Who We Are By Jackie BottsPhotography by Toni Bird Y eji Jung, '18, who grew up outside of Dallas, entered Stanford feeling activated. Protests against police killings of unarmed black Americans were sweeping the country, pushing Jung to question the more idyllic view of modern race relations she'd learned in high school.

The Allure of the Roaming Party - Stanford Magazine - Medium

On the night before the end of finals, you hear the rumble of a boombox and the shrieks of students outside your dorm. You run outside to join the parade. The crowd grows as you all meander through the Row, the dorms, Green Library and the Quad, and end up at Terman Fountain, where people splash each other in the calf-deep water.

A Trip to Totality Town, North Carolina

Jackie Botts As the moon moved past the sun on its way out of totality, the moon's rugged topography allowed beads of sunlight to shine bright, an effect known as Baily's beads.

Mariel Bildsten and Phillip Menchaca Share SOhO stage

Santa Barbaran Trombonists Channeled J.J. Johnson and Kai Winding Wednesday, September 6, 2017 On Monday, August 28, two Santa Barbara-born musicians, Mariel Bildsten and Phillip Menchaca, reunited in front of a packed crowd at SOhO Restaurant. Between two sets of bebop classics and American songbook standards, the pair showcased big chops, impressive technical solos, and melodic harmonies.

Fleet Foxes Return to Santa Barbara

As soon as Fleet Foxes reunited after a six-year hiatus, the woodsy indie-folk band got busy. In June, the band released a sonically expansive new album, Crack-Up, and embarked on a six-month world tour, which includes a stop at the Arlington Theatre on September 20.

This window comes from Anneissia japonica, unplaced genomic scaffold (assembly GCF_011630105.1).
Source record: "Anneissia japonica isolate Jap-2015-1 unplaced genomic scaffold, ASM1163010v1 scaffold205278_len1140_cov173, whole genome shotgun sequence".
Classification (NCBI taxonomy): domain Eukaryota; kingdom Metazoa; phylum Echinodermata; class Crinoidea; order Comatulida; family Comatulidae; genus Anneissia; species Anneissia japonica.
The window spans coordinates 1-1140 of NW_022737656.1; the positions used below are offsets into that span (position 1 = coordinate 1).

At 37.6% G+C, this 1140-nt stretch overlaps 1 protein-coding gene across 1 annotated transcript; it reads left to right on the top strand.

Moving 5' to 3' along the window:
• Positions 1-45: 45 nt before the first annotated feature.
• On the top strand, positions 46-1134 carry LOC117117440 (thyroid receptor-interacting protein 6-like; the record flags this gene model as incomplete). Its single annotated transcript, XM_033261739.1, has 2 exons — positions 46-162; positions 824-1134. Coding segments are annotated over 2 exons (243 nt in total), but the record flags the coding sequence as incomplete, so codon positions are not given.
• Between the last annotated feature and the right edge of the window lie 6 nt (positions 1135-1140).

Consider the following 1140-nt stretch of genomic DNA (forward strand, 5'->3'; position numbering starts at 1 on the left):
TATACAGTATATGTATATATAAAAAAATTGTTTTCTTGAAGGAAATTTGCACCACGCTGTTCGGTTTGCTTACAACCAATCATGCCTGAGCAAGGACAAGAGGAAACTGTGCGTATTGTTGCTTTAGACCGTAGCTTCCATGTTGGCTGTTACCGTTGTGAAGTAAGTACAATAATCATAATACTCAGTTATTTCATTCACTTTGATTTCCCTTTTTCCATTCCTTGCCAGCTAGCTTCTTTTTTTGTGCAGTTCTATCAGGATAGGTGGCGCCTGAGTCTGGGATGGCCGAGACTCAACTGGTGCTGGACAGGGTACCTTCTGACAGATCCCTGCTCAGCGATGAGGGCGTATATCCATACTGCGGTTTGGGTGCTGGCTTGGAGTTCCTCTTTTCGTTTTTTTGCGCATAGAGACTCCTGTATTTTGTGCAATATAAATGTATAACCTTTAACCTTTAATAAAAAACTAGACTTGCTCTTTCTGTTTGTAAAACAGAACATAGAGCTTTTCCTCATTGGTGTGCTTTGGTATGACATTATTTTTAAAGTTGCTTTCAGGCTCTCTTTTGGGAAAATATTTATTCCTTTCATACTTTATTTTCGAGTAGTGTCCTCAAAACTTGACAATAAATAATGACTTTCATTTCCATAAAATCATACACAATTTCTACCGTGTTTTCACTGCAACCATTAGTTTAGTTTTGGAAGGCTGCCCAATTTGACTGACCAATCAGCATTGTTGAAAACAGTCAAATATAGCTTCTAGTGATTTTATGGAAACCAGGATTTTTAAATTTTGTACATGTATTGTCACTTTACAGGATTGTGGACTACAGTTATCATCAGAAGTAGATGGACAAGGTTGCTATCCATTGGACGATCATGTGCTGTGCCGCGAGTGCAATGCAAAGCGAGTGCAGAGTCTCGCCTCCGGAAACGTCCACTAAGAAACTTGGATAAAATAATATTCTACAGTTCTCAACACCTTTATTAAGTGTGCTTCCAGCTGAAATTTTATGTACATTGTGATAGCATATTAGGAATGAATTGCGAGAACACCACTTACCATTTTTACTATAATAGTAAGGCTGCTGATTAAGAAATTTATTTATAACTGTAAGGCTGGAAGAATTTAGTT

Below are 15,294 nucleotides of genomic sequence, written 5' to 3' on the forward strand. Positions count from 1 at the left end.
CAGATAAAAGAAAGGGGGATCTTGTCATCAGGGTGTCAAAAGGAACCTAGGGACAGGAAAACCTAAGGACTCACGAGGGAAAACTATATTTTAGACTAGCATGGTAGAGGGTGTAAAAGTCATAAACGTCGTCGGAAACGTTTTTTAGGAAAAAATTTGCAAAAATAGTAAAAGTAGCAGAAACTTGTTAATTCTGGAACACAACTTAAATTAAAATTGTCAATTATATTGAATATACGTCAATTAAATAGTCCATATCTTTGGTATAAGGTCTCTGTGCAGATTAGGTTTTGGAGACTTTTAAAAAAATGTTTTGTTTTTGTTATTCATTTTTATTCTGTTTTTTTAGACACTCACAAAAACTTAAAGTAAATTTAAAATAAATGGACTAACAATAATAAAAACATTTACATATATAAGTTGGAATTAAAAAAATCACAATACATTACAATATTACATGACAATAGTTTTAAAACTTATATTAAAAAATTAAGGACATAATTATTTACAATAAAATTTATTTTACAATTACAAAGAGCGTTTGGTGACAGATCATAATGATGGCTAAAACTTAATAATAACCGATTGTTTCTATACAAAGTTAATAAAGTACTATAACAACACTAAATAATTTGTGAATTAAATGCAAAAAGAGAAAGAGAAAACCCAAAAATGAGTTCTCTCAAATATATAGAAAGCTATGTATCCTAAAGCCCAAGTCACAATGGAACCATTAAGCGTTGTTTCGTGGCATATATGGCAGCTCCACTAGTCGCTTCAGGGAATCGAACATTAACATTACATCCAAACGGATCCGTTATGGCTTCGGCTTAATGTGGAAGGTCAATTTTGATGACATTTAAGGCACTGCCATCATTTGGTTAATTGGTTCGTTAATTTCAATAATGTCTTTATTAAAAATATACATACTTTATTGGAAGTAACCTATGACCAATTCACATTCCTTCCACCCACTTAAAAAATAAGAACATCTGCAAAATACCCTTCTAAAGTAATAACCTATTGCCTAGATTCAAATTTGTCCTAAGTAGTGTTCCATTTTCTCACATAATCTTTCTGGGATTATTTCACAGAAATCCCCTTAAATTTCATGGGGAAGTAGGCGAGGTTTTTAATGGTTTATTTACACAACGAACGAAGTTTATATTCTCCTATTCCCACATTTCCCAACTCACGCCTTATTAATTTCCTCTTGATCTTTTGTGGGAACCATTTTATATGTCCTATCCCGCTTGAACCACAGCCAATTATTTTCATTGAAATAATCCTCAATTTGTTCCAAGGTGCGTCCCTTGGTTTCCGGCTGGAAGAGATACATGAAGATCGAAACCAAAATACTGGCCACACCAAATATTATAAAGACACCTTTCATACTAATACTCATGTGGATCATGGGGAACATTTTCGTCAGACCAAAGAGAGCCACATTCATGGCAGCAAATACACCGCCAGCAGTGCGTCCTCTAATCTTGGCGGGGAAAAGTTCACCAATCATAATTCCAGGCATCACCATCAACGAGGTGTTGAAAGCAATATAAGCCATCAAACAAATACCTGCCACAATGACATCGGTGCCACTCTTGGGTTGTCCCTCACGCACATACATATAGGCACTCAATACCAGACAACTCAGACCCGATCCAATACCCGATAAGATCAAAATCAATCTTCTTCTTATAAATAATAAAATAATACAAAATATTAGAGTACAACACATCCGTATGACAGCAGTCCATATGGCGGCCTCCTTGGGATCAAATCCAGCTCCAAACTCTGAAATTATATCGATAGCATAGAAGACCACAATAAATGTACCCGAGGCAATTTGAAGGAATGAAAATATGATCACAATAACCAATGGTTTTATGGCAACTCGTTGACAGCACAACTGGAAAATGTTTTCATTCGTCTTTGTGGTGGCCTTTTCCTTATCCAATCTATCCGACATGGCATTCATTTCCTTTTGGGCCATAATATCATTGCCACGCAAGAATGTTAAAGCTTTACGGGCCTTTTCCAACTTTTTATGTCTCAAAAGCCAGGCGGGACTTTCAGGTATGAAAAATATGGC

James Vincent McMorrow Plays the Lobero

"I'll be your opening act," said James Vincent McMorrow by way of introduction, before playing his new, brooding, experimental album True Care from start to finish. Looking eerily like a Van Gogh self-portrait, with his ginger facial hair and broad-brimmed straw hat, the Irish singer/songwriter received a boisterous reception from the audience.

'Stepping into the Unknown' Explores Political Anxiety

Max Gleason, "Wish You Were Here" Silo118 Gallery Features Nine S.B. and D.C. Artists Wednesday, August 9, 2017 An information onslaught awaits whenever I tune back in: breaking-news tweets, distressing headlines, discourses on our country's deepening divides.

Flamenco's Daniela Zermeño-Sanchez

In the moments before she begins to dance, performer and instructor Daniela Zermeño-Sanchez always closes her eyes. "I let go of the audience, and the kids, what I'm wearing, how much I'm sweating, and how tired I am," said the 28-year-old of her process.

Linda Vega and Rose Marie Cruz on Fiesta

Jackie Botts from left: Rose Marie Cruz and Linda Vega Santa Barbara's Grand Dames of Flamenco Talk About Their Art Wednesday, August 2, 2017 Between trips down the coast to buy fabric, hectic phone calls with dressmakers ("You don't argue with the seamstress!"), and countless hours of rehearsals, dance studio directors Rose Marie Cruz and Linda Vega took an hour last week to catch their breath and catch up with the Santa Barbara Independent regarding their Fiesta preparations.

Sara Serena: Spain's Rising Pop Star Stops in Santa Barbara

In the midst of a dizzying promotional tour, rising pop star Sara Serena from Zaragoza, Spain, met up with Indy staff on the Santa Barbara wharf to talk about her whirlwind career. The next day she would drive to San Francisco, and the following week she jetted to Mexico City and then Bogotá, Colombia, for the Nickelodeon's Kids' Choice Awards.